Around 40,000 people are trapped in the refugee camp of Al Rukban, on the Syrian border with Jordan and inside the US-controlled area around the base of Al Tanf. US-backed armed groups operate there and are preventing humanitarian aid from reaching the camp, and people from leaving the area, despite the opening of two humanitarian corridors. They only let people to leave for exchange of huge amounts of money. Also, the US is obstructing the rescue operation by refusing to protect the convoy that should take the refugees out of the camp.
Russia ceased producing chemical weapons in 1992 and has destroyed its stockpile of chemical weapons.
Recurrent pro-Kremlin narrative that Russia shut down all its chemical weapons programmes decades ago and that it had nothing to do with the poisoning and attempted murder of former Russian spy Skripal in Salisbury. See previous cases here.
The first claim about chemical weapons has been refuted by the UK government’s investigation into the Salisbury attack. The UK government's assessment of the attack is fully supported by leading Western states. This investigation found that Sergey and Yuliya Skripal were poisoned using a specific Novichok nerve agent. This was confirmed by an independent OPCW [Organisation for the Prohibition of Chemical Weapons] analysis.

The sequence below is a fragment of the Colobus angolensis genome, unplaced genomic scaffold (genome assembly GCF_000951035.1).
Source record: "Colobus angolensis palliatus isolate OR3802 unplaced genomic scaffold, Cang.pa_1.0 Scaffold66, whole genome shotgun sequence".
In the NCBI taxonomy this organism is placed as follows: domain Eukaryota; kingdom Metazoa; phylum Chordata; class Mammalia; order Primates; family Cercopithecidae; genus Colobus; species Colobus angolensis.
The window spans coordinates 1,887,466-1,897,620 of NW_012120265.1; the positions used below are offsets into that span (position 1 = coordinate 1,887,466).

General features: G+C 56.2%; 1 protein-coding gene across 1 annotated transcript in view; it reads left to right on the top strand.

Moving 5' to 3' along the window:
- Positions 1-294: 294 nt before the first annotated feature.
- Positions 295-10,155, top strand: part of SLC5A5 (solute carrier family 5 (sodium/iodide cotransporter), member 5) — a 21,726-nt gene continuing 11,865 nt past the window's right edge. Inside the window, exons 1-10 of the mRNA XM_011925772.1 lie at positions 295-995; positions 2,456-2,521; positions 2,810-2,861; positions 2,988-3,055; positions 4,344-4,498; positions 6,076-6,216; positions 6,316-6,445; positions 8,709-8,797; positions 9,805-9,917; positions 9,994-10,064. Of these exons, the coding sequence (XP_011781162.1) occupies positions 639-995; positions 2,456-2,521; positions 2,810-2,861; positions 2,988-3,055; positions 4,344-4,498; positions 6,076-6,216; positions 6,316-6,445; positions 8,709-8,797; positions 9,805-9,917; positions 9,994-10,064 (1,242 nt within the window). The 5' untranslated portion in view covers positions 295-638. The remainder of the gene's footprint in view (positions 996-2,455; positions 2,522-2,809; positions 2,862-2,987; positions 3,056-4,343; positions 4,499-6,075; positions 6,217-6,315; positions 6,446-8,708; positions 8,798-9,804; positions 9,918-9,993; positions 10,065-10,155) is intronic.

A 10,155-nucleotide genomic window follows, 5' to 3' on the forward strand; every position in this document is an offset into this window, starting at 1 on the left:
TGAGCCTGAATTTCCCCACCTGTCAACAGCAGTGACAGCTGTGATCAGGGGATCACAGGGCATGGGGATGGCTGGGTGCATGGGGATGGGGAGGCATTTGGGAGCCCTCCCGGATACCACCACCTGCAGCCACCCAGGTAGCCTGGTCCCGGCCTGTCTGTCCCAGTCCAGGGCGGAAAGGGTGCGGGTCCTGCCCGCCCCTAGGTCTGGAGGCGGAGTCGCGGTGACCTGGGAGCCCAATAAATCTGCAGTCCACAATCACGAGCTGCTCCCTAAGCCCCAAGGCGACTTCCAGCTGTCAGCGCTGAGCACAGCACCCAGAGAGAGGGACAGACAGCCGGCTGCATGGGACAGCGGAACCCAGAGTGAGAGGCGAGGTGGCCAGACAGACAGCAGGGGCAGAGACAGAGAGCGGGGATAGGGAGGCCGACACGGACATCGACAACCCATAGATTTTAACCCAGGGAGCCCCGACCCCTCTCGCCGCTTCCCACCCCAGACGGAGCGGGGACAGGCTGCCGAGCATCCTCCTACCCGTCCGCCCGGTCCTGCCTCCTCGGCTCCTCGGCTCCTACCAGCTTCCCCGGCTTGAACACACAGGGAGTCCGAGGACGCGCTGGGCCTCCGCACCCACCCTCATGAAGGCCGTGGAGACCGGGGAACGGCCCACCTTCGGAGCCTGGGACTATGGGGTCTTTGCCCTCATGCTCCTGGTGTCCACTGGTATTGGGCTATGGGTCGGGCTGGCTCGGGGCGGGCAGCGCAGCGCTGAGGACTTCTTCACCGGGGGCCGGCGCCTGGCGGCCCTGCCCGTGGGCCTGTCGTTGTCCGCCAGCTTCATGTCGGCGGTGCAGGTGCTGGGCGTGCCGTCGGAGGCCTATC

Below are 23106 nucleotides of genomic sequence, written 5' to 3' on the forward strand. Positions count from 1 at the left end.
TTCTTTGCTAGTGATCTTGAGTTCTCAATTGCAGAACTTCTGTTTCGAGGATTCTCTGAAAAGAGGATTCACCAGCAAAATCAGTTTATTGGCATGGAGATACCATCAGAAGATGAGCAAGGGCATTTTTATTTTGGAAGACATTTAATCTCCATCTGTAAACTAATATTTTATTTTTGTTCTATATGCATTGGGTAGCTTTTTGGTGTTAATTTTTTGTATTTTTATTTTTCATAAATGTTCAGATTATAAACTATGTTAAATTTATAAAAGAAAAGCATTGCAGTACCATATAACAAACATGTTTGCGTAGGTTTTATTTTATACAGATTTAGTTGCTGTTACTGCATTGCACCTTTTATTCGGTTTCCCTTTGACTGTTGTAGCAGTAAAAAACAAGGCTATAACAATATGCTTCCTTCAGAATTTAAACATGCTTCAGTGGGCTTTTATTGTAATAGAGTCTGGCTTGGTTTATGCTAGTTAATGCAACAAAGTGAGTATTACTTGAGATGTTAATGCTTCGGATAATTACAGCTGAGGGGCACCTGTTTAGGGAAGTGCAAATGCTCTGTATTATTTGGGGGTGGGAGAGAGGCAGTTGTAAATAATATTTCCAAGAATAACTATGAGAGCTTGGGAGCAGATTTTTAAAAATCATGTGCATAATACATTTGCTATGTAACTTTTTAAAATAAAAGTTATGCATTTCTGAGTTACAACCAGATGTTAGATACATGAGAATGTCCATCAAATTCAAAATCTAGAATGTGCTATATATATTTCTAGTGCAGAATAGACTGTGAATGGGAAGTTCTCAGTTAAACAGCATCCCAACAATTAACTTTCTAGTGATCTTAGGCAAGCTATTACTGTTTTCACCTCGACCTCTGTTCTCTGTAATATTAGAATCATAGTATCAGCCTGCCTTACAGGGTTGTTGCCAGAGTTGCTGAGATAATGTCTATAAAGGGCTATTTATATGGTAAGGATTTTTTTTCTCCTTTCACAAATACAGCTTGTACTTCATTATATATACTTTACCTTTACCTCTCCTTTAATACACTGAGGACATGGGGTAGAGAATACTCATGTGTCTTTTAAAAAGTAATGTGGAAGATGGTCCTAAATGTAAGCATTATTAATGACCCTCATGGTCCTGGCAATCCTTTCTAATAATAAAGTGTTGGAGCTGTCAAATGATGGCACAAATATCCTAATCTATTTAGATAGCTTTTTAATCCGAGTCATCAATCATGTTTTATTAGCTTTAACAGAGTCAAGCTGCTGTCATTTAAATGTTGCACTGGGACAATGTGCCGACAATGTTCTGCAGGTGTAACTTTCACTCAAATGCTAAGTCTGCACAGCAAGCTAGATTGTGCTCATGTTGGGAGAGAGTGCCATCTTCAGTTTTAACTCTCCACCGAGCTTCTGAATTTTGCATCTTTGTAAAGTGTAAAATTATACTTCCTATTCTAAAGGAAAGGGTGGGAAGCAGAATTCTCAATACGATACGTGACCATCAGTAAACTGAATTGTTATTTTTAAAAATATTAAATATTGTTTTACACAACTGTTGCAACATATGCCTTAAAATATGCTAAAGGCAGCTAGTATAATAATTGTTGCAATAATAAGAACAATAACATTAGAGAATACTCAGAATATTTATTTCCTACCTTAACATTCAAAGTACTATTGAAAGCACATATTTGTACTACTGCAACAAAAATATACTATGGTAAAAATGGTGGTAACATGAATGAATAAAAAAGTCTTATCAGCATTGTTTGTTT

Novichok nerve agents were developed by the Soviet Union in the 1980s under a programme codenamed FOLIANT. According to the UK intelligence assessment, based on open-source analysis and intelligence information, over the past decade, Russia has produced and stockpiled small quantities of Novichok agents, long after it signed the Chemical Weapons Convention.
On 6 September, the UK, the US, France, Germany and Canada issued a joint statement, saying they had “full confidence” in the UK’s assessment that the Salisbury attack used Novichok nerve agents, and that it has been carried out by Russia’s GRU agency and “almost certainly approved at a senior government level”.